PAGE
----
Incumbent Janos Ader has won a second five-year term following a second round victory. But the rare opposition challenge to the status quo could be a harbinger of things to come in Hungary.
Hungarian President Janos Ader (pictured above) won 131 votes from MPs in the second round of voting to secure a further term. The long-time member of the ruling Fidesz party has been a strong ally of Prime Minister Viktor Orban since first being elected to the largely ceremonial post in 2012.
In the first round, however, Ader fell two votes short against former ombudsman Laszlo Majtenyi from the Socialists, the largest opposition party.
"In little over a year you will all face a test. The noise of political debates will amplify over the coming months," Ader told parliament before the vote, referring to next year's parliamentary elections.
The large majority of Orban's Fidesz party in parliament meant the second round was a foregone conclusion, when a simple majority is required.
Majtenyi received 44 votes, while 24 lawmakers from the far-right Jobbik party abstained.
The left unsually united
Majtenyi managed to cobble together support from the often bickering parties of the left, all of whose 43 members of parliament (MPs) in the 199-seat house said they would vote for him.
"It's significant because for once they support a single candidate even though they don't like each other," analyst Csaba Toth told the French news agency AFP.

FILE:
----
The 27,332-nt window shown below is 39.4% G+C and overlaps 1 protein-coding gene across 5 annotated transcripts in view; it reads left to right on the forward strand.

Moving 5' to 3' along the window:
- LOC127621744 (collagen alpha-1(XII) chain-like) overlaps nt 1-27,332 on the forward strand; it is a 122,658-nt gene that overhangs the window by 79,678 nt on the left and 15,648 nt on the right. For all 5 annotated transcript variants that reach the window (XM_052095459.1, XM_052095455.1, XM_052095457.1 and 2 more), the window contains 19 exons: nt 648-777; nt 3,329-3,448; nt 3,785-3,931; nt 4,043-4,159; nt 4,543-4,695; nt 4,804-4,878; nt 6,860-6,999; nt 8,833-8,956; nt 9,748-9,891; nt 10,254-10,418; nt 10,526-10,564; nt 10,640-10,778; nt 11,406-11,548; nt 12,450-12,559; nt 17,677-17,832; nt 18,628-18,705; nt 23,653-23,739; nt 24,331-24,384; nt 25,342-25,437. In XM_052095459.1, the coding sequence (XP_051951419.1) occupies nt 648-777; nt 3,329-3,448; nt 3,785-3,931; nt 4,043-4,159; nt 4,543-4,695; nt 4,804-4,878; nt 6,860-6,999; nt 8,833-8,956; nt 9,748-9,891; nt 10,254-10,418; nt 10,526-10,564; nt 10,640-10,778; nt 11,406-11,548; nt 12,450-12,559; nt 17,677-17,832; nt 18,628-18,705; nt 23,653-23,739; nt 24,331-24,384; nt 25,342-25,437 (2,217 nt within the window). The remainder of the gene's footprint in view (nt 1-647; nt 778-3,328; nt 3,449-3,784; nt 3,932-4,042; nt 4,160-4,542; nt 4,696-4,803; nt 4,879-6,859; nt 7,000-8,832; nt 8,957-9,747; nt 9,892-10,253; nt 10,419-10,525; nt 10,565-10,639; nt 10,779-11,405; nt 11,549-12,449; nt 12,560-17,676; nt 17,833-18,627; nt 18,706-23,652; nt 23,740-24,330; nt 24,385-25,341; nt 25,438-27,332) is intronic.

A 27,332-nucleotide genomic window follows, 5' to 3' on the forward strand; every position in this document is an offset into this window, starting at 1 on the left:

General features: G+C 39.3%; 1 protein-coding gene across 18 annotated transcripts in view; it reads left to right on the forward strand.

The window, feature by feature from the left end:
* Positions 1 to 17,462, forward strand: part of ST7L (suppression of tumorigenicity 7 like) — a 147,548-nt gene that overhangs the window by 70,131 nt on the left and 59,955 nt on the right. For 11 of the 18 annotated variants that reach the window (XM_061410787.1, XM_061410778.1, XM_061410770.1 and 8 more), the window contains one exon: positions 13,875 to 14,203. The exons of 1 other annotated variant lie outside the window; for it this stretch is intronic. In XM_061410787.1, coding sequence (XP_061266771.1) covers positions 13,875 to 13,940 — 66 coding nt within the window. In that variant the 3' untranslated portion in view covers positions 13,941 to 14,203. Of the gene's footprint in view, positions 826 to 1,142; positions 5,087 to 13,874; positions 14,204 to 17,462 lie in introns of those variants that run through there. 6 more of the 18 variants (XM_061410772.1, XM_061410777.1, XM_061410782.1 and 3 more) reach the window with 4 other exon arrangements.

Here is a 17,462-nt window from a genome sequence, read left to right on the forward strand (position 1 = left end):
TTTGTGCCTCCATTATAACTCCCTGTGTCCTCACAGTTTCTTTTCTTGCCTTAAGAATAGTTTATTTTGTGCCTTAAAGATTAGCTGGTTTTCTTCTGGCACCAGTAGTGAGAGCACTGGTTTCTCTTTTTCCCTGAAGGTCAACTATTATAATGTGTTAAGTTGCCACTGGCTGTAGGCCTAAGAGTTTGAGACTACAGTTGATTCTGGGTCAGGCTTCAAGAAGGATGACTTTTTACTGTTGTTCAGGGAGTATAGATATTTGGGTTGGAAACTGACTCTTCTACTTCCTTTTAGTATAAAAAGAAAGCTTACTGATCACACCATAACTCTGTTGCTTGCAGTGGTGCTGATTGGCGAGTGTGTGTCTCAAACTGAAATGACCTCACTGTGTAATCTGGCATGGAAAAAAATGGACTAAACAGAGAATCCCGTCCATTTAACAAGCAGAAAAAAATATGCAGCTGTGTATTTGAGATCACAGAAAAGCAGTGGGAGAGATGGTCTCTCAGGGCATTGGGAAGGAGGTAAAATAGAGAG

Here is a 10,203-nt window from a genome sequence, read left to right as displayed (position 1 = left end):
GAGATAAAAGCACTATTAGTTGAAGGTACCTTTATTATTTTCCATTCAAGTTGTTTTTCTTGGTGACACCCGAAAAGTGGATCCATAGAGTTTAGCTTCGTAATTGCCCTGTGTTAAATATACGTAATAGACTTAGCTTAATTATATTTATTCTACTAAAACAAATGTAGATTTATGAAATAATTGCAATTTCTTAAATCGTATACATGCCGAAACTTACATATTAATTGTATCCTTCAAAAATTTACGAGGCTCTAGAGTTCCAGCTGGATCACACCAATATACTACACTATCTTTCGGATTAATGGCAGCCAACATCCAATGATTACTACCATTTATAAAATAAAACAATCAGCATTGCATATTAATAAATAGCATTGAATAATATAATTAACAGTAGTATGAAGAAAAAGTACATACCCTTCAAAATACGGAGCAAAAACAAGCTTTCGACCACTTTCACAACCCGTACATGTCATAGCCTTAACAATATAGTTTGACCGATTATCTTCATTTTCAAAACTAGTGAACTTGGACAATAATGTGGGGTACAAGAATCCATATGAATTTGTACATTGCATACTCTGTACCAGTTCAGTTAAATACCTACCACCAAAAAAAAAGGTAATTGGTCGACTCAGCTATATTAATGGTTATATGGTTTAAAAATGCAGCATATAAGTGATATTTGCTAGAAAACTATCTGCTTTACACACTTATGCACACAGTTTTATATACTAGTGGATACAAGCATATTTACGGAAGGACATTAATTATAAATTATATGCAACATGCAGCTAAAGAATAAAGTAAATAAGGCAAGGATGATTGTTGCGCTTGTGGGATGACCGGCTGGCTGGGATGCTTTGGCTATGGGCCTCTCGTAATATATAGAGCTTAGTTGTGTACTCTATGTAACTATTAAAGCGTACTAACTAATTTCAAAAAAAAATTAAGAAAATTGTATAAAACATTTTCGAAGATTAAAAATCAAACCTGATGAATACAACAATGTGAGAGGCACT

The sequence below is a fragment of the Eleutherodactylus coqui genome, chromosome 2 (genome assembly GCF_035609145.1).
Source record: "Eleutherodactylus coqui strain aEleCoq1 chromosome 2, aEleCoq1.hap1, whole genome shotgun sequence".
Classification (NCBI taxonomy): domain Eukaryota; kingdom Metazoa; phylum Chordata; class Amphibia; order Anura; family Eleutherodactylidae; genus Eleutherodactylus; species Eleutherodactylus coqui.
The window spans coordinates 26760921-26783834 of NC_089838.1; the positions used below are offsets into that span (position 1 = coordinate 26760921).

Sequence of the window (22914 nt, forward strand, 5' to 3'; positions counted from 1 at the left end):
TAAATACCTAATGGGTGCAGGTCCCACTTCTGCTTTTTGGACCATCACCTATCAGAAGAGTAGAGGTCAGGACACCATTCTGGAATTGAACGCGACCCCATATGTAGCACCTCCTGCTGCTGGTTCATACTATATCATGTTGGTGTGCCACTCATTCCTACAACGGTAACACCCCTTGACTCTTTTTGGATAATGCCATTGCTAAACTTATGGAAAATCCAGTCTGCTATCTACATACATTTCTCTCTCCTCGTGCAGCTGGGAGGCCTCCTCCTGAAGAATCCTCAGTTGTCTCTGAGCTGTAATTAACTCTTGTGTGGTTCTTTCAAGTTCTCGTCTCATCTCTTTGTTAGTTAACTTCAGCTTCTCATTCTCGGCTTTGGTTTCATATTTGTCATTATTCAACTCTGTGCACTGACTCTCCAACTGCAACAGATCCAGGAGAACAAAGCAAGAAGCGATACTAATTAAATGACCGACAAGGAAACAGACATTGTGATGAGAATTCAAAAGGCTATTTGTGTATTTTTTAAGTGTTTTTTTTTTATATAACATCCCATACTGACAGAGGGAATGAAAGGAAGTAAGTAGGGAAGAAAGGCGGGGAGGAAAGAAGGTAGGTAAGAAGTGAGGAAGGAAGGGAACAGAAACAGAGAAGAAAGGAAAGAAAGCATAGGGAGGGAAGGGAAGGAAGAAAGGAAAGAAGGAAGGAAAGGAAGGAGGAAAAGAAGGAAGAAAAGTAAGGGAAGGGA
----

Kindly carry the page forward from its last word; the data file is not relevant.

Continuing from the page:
The parliamentary vote for the presidential role is a formality given that Orban's ruling rightwing Fidesz party, in power since 2010, holds close to a two-thirds majority.
"A moral decision"
Majtenyi told the British newspaper "The Guardian" on Monday that his candidacy for the mainly ceremonial post was "a moral decision" driven by the need to keep democratic values alive in a climate of growing authoritarianism.
The 66-year old said democratic forces had been affected by Britain's impending departure from the EU, which he said had bolstered authoritarian leaders such as Orban, adding that it was no longer possible to call Hungary a constitutional state under the changes introduced by Orban's government.
"It is not a dictatorship but an authoritarian system," he said. "In Hungary there is no state terror. Only a verbal one. There are no democrats in prison. This is the difference between a dictatorship and an authoritarian system."
The EU had no tools to protect Hungarian democracy, Majtenyi said, but he insisted it was essential for Hungary to stay inside the union in order for things to improve.
A key question now is whether this unity on the left will lead them to support Lajos Botka, mayor of Hungary's third-biggest city Szeged, who was put forward in December by the Socialists for the 2018 general election.
Botka has accused strongman Orban of governing like a "king" and said the time has come for "new left-wing policies."
A recent poll put Botka almost neck-and-neck with Orban in personal popularity, but his Socialist party is much less popular. Botka said he will run only if the fragmented left bloc, comprising seven parties, stands behind him.
If Botka drops out, Gabor Vona, the young leader of the radical-right Jobbik party, an ultra-nationalist party, which came second behind Fidesz in 2014 with 20 percent of the vote, is seen as the likely benefactor.